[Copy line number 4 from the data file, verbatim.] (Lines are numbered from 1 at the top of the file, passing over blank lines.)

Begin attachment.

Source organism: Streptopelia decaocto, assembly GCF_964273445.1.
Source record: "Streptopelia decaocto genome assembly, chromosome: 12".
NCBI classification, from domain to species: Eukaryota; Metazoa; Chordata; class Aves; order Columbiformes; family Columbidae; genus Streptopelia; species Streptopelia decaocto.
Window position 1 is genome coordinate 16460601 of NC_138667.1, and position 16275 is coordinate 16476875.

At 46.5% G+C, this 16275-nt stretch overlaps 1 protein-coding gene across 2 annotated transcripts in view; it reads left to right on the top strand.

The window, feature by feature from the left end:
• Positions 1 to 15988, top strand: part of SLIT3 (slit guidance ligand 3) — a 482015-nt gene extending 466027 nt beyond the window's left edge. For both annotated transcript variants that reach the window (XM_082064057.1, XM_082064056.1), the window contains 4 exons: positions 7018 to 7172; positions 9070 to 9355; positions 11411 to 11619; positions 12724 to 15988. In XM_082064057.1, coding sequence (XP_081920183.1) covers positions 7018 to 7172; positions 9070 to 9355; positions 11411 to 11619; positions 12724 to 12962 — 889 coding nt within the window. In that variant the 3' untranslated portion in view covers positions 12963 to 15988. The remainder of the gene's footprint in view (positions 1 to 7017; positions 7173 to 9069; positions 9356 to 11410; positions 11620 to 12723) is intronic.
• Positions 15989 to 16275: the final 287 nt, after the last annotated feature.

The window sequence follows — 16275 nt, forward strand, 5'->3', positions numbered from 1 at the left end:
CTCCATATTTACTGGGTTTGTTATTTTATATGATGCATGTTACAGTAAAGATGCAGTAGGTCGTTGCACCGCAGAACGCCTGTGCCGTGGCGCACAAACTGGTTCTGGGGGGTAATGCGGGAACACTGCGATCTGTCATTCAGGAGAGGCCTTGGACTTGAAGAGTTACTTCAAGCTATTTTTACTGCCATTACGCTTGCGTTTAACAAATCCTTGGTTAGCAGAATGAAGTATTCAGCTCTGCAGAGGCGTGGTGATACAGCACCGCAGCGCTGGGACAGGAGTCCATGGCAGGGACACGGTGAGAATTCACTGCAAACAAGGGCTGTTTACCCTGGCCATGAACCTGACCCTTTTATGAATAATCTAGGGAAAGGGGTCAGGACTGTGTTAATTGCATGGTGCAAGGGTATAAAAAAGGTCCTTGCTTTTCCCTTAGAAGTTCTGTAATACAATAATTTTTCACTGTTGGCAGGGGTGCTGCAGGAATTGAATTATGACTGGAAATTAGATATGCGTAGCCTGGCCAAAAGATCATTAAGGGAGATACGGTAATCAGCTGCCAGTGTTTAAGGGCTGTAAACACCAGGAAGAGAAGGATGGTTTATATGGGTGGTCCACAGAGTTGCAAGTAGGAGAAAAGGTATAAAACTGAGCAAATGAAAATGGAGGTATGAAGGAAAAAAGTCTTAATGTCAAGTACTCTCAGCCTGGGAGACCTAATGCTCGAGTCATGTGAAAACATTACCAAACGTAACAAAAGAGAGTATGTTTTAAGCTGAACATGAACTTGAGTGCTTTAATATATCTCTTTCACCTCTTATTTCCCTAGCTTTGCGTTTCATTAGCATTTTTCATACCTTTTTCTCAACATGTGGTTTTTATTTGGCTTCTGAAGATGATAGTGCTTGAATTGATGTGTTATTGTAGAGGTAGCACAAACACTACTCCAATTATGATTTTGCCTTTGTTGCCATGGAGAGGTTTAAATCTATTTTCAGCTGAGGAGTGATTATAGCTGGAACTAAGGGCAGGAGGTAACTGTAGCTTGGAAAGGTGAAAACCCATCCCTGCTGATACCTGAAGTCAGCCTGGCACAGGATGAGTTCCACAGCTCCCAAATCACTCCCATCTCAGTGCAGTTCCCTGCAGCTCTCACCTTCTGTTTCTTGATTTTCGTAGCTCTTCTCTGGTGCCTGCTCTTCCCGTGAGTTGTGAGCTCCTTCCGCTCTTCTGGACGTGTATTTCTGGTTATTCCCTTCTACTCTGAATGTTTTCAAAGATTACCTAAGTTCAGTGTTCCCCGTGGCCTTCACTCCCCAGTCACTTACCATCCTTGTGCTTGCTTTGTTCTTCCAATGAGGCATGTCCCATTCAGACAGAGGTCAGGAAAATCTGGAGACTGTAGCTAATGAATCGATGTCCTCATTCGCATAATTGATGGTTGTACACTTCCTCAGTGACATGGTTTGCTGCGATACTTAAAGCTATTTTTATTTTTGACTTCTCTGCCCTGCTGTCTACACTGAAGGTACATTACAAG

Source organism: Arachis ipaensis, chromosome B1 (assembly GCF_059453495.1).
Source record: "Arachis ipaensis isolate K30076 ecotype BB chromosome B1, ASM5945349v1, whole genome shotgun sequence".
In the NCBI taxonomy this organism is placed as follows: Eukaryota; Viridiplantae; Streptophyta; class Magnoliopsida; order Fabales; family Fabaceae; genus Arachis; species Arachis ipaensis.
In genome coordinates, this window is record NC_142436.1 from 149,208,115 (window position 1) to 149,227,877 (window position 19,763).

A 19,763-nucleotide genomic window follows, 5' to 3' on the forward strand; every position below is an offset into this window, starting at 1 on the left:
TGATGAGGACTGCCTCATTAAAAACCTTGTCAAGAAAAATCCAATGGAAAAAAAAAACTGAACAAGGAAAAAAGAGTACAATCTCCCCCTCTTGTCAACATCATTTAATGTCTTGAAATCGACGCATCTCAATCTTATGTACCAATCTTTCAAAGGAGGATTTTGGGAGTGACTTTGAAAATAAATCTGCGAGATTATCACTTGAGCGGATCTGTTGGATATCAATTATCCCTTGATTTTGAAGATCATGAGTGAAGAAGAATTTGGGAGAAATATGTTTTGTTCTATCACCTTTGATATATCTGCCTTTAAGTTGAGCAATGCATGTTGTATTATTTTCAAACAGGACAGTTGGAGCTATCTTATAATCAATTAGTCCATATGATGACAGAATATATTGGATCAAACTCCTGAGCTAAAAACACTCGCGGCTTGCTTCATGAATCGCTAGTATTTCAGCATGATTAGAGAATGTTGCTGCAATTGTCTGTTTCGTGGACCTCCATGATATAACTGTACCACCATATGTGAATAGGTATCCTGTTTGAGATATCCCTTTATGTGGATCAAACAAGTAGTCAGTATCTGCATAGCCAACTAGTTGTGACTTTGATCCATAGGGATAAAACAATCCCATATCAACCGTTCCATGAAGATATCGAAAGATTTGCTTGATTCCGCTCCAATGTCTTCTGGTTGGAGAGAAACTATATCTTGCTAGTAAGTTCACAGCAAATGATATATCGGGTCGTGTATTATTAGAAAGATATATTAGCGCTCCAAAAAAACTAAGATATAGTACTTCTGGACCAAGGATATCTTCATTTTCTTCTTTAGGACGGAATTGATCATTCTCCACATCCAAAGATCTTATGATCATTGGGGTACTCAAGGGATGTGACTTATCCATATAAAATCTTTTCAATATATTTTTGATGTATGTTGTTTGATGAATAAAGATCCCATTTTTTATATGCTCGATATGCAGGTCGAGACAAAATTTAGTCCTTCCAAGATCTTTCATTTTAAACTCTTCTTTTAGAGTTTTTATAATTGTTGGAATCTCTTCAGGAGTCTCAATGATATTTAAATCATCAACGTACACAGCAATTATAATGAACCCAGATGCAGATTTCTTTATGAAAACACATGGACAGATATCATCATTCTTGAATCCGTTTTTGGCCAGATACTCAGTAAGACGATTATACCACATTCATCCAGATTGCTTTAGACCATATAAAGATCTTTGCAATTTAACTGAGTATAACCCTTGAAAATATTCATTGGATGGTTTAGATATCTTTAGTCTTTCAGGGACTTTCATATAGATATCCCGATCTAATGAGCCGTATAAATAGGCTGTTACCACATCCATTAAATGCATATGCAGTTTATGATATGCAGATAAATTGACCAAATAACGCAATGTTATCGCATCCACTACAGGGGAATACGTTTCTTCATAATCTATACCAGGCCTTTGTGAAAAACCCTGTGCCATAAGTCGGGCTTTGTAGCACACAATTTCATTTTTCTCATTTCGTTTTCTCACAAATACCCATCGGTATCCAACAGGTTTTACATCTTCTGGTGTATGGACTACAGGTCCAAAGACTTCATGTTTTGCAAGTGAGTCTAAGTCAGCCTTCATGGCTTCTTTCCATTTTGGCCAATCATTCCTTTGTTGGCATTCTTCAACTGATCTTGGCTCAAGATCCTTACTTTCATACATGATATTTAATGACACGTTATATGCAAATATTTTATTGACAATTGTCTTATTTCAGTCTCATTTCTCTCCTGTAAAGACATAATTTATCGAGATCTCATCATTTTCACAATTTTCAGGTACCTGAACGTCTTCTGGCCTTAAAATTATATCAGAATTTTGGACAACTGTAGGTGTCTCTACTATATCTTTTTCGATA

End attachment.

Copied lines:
Window position 1 is genome coordinate 16460601 of NC_138667.1, and position 16275 is coordinate 16476875.